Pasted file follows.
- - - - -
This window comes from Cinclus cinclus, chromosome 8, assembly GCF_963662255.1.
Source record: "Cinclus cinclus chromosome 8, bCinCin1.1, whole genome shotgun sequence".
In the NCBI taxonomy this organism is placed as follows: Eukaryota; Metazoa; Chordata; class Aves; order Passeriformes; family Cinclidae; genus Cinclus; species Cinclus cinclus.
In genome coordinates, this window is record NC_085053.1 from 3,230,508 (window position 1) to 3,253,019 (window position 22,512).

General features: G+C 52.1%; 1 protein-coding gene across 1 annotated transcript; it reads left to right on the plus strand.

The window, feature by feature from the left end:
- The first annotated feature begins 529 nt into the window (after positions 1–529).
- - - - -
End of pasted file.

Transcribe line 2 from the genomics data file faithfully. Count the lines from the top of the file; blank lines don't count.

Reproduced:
Source record: "Cinclus cinclus chromosome 8, bCinCin1.1, whole genome shotgun sequence".